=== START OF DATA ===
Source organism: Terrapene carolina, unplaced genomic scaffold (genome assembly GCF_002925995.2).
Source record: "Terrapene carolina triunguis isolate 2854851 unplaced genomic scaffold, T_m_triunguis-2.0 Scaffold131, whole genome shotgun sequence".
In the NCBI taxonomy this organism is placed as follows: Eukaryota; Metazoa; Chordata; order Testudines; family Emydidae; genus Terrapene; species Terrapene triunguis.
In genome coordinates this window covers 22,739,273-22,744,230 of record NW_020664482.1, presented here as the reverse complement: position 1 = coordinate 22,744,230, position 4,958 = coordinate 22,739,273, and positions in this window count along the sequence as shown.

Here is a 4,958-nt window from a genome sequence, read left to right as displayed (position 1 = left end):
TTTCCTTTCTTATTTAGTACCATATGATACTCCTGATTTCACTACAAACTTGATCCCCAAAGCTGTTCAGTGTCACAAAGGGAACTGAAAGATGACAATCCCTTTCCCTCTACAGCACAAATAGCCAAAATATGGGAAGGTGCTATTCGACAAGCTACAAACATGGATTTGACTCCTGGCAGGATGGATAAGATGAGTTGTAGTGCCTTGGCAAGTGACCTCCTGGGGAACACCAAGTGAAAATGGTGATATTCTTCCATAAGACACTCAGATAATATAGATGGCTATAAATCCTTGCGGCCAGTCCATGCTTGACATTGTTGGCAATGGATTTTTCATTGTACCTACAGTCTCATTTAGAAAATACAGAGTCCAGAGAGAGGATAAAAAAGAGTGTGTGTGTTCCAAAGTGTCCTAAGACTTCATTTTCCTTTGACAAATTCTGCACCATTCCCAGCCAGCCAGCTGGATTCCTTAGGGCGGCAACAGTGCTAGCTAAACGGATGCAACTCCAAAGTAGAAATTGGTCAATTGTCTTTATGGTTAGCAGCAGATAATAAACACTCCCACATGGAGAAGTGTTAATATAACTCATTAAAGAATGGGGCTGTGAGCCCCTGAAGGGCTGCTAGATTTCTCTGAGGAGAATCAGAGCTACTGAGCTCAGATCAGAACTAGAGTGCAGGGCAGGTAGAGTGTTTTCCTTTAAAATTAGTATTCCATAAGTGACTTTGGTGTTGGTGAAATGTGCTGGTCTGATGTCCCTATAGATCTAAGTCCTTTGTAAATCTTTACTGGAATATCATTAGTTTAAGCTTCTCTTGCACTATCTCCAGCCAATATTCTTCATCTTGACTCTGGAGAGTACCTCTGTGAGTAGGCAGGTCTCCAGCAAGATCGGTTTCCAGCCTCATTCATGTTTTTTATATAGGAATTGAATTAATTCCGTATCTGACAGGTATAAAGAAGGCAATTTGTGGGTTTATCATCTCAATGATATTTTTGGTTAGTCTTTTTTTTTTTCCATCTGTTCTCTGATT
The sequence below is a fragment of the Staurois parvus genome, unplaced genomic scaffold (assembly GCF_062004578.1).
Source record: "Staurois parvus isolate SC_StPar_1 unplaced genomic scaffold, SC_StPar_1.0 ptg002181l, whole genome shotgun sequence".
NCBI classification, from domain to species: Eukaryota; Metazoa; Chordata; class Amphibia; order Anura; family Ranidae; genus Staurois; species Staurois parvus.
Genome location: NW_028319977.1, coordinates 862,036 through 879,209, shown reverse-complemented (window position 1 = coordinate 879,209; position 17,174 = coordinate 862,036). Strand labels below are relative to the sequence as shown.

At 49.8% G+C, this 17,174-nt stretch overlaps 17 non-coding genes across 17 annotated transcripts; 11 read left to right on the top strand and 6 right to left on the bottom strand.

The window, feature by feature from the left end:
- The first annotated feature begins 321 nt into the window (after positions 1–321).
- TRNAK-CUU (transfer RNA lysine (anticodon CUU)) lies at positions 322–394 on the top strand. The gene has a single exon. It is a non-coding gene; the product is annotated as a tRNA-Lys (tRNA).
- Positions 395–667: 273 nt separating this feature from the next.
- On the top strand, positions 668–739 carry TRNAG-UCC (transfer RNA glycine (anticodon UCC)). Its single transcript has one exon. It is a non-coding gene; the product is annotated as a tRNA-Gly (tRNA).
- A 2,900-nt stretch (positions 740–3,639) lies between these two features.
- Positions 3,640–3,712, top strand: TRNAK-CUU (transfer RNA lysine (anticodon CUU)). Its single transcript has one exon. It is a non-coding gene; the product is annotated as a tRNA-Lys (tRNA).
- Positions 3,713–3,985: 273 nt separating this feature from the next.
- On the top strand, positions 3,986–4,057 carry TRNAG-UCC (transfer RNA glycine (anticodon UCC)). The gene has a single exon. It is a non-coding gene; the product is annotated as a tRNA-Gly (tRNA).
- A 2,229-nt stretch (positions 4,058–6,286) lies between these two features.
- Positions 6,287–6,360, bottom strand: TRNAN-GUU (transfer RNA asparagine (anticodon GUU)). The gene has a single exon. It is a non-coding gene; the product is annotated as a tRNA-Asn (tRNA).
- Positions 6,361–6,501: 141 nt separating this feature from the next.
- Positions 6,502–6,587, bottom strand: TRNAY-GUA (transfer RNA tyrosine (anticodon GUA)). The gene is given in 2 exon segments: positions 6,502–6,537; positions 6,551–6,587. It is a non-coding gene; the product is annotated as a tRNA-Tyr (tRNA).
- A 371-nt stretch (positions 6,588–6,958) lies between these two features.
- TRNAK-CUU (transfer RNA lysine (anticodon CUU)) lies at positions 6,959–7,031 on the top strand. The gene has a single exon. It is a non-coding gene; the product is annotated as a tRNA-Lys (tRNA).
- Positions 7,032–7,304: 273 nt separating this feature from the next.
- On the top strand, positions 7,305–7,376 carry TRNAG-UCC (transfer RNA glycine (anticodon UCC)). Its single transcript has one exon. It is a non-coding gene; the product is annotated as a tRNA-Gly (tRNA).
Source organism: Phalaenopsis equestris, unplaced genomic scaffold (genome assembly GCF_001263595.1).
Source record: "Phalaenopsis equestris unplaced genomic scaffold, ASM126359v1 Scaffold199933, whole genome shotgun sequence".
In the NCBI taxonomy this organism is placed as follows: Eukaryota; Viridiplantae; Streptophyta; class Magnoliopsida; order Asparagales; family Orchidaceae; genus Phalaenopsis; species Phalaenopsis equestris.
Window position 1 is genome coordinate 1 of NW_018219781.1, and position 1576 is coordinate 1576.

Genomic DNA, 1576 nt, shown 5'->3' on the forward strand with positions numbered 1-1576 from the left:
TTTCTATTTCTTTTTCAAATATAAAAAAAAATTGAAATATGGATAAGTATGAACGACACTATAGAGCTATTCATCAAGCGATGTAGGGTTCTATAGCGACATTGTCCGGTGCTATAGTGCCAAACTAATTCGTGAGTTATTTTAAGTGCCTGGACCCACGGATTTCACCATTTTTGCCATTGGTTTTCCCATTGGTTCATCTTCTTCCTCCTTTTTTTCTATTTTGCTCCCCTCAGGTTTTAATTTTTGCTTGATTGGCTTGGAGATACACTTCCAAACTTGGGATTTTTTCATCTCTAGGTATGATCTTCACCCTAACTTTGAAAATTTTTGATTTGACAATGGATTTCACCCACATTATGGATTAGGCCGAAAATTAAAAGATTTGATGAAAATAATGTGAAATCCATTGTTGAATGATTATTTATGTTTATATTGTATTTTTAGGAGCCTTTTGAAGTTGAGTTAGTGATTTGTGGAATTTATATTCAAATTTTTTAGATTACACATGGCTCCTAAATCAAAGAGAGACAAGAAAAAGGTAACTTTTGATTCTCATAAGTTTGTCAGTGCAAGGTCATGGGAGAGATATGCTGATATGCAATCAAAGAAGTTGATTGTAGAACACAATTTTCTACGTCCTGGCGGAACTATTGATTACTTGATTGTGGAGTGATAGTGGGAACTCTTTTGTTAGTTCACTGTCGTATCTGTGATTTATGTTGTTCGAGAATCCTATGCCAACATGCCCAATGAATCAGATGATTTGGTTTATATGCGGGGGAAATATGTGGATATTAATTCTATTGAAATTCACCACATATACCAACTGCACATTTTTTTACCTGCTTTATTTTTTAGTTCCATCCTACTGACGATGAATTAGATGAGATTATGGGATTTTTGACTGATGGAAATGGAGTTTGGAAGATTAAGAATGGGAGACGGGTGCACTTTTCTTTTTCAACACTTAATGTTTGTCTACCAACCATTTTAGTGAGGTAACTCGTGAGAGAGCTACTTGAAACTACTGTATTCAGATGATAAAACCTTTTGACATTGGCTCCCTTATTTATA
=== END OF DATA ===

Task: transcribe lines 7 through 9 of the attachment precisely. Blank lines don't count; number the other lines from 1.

The sequence below is a fragment of the Staurois parvus genome, unplaced genomic scaffold (assembly GCF_062004578.1).
Source record: "Staurois parvus isolate SC_StPar_1 unplaced genomic scaffold, SC_StPar_1.0 ptg002181l, whole genome shotgun sequence".
NCBI classification, from domain to species: Eukaryota; Metazoa; Chordata; class Amphibia; order Anura; family Ranidae; genus Staurois; species Staurois parvus.